By using the same dishes every day, you will gradually be able to judge the correct amount of starches.
Foods belonging to the starches group contain carbohydrates[a1] and some protein[a2] . Therefore, they have a direct impact direct on your blood glucose (sugar) levels, hence the importance of closely monitoring how much of them you eat.
The starches include:
- bread, breakfast cereals and crackers
- pasta and other cooked grains (rice, barley, couscous, quinoa, etc.)
- legumes (beans, lentils, chickpeas, etc.)
- specific vegetables (plantain, winter squashes, yams, corn, parsnip, sweet potatoes, green peas, regular potatoes, etc.).
Here are two tips to help you quickly determine the serving size of your starches:
- A quarter (1/4) of your plate should be composed of starches.
- The size of your fist is the equivalent of about 250 ml (1 cup) of starches, or 30 to 45 g of carbohydrates, or two to three exchanges of starches based on the Diabetes Québec Exchange System[a3] .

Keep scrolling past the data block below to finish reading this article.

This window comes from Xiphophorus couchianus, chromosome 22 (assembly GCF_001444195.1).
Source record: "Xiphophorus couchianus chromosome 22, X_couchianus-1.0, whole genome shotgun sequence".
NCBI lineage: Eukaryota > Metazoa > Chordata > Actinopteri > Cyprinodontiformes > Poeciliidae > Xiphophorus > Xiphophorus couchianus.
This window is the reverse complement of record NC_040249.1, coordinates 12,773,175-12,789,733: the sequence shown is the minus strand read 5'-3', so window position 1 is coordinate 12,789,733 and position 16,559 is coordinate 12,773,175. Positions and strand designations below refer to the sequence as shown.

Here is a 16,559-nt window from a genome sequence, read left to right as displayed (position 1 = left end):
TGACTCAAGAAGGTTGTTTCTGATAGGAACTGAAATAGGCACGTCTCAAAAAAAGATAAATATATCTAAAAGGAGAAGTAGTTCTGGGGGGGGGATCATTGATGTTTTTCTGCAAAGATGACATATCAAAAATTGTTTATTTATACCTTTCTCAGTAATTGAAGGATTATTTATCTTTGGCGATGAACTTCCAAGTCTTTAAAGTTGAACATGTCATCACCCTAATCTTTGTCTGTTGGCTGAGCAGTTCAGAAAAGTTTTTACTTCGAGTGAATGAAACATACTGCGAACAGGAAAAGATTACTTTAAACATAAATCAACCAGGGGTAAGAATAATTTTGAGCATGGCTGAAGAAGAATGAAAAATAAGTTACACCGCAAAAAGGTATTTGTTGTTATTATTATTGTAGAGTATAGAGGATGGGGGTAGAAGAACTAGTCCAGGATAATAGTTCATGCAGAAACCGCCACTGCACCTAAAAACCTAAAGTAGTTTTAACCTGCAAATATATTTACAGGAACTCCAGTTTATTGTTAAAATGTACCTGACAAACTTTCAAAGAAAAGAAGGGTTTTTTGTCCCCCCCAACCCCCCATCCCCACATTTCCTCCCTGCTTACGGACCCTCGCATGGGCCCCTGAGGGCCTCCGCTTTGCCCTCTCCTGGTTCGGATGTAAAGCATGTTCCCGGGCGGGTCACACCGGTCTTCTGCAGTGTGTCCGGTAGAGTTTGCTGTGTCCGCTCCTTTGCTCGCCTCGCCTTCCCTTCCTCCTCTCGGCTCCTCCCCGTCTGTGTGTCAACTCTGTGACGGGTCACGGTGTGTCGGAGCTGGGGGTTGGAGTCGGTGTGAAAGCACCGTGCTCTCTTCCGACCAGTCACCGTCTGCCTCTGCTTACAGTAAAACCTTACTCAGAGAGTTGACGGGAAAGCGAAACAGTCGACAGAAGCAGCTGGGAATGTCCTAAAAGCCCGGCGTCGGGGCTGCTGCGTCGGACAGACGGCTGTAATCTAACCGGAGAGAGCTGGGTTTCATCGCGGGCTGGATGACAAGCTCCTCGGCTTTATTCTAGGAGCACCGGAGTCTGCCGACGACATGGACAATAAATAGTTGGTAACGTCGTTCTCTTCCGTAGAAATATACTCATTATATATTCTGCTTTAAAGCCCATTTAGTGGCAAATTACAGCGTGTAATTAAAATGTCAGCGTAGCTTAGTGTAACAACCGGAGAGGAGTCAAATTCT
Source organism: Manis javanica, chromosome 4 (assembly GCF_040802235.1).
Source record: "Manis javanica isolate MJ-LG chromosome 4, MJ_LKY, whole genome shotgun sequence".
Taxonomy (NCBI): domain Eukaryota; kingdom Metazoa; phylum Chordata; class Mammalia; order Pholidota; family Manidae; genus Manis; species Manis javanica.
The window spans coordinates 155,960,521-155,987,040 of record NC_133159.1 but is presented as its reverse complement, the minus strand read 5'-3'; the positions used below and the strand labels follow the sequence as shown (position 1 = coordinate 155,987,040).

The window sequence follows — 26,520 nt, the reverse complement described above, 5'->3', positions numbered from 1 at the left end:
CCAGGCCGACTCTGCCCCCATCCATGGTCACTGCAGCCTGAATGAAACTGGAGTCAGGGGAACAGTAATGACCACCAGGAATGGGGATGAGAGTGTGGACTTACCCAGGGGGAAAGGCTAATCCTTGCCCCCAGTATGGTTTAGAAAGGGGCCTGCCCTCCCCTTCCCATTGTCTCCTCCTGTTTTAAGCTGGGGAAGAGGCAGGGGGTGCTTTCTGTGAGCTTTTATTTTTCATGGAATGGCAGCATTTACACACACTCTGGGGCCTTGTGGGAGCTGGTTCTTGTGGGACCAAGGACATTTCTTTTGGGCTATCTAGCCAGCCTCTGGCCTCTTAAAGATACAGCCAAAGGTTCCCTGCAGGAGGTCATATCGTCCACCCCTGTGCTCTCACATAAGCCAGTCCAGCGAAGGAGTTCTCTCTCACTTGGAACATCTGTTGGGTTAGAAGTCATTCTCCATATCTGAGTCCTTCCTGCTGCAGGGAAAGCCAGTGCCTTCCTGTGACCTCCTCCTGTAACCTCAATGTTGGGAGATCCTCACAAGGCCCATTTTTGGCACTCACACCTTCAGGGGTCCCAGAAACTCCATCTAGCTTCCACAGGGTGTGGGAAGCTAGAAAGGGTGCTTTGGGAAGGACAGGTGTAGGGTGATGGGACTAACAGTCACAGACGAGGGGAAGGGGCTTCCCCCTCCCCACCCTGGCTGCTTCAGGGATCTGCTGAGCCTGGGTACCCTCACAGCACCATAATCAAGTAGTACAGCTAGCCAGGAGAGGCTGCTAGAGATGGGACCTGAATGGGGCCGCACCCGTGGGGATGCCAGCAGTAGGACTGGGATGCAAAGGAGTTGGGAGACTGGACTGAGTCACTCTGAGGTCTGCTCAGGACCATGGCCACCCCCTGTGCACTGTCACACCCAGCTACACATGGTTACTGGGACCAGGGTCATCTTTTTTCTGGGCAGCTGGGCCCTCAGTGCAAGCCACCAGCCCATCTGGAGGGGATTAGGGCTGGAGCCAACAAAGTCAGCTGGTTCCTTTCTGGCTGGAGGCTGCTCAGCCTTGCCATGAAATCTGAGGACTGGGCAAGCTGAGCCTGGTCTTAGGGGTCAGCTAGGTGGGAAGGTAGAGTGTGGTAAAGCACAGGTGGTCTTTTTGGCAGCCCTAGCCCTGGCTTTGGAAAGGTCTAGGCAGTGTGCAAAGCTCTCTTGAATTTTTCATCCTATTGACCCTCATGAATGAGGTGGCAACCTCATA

By using the same dishes every day, you will gradually be able to judge the correct amount of starches without having to measure. Make use of reference points on your dishes: design elements, shape, the level reached in a bowl, etc.
Starches come in many forms: the flavours and ingredients used can vary widely. Moreover, for the same amount of carbohydrates, the impact on blood glucose levels can differ from one food to another. For example, the impact of rice on your blood glucose levels can differ depending on the type of rice, even when the amounts are identical.
Along with noting the results of your blood glucose tests, add comments about the meal. This can be useful in revealing the unexpected effects of specific foods on your blood glucose levels.
It is also important to read the labels of the different food products belonging to the starches group. A slice of Brand X bread might be the equivalent of one serving of starches (15 g of carbohydrates), whereas a slice of Brand Y bread might contain 20 g of carbohydrates. If you only eat one slice, the difference isn’t that big. But if you eat two slices, the 10 g difference in carbohydrates becomes significant.
Research and text: Diabetes Québec Dietitian Team
June 2014 (updated on July 2018)
©All rights reserved Diabetes Quebec